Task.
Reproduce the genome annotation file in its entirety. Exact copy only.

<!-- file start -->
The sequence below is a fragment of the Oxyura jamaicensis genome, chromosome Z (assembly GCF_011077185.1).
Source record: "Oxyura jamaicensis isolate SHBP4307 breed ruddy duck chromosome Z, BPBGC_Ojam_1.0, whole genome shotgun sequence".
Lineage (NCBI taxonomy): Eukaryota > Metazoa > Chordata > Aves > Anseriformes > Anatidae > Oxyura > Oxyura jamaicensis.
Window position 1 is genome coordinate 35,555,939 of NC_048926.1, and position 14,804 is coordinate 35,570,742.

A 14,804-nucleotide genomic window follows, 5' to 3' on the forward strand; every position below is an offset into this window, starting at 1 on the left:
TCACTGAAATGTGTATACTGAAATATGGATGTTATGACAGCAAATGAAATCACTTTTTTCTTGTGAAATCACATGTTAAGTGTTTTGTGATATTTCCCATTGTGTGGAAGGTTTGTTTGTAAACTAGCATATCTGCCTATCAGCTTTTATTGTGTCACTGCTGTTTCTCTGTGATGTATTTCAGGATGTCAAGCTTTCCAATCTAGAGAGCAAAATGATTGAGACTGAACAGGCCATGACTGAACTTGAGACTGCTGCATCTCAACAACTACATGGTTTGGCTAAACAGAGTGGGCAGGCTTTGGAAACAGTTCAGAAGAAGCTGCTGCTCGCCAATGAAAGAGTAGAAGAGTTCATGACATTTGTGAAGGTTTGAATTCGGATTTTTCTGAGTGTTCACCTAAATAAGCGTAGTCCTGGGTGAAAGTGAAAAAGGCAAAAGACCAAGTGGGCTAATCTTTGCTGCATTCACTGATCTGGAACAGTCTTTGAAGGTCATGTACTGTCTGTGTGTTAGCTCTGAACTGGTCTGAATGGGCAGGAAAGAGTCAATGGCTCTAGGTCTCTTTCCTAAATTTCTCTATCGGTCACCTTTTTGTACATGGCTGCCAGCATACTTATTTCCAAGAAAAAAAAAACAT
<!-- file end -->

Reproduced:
The sequence below is a fragment of the Oxyura jamaicensis genome, chromosome Z (assembly GCF_011077185.1).
Source record: "Oxyura jamaicensis isolate SHBP4307 breed ruddy duck chromosome Z, BPBGC_Ojam_1.0, whole genome shotgun sequence".
Lineage (NCBI taxonomy): Eukaryota > Metazoa > Chordata > Aves > Anseriformes > Anatidae > Oxyura > Oxyura jamaicensis.
Window position 1 is genome coordinate 35,555,939 of NC_048926.1, and position 14,804 is coordinate 35,570,742.

A 14,804-nucleotide genomic window follows, 5' to 3' on the forward strand; every position below is an offset into this window, starting at 1 on the left:
TCACTGAAATGTGTATACTGAAATATGGATGTTATGACAGCAAATGAAATCACTTTTTTCTTGTGAAATCACATGTTAAGTGTTTTGTGATATTTCCCATTGTGTGGAAGGTTTGTTTGTAAACTAGCATATCTGCCTATCAGCTTTTATTGTGTCACTGCTGTTTCTCTGTGATGTATTTCAGGATGTCAAGCTTTCCAATCTAGAGAGCAAAATGATTGAGACTGAACAGGCCATGACTGAACTTGAGACTGCTGCATCTCAACAACTACATGGTTTGGCTAAACAGAGTGGGCAGGCTTTGGAAACAGTTCAGAAGAAGCTGCTGCTCGCCAATGAAAGAGTAGAAGAGTTCATGACATTTGTGAAGGTTTGAATTCGGATTTTTCTGAGTGTTCACCTAAATAAGCGTAGTCCTGGGTGAAAGTGAAAAAGGCAAAAGACCAAGTGGGCTAATCTTTGCTGCATTCACTGATCTGGAACAGTCTTTGAAGGTCATGTACTGTCTGTGTGTTAGCTCTGAACTGGTCTGAATGGGCAGGAAAGAGTCAATGGCTCTAGGTCTCTTTCCTAAATTTCTCTATCGGTCACCTTTTTGTACATGGCTGCCAGCATACTTATTTCCAAGAAAAAAAAAACAT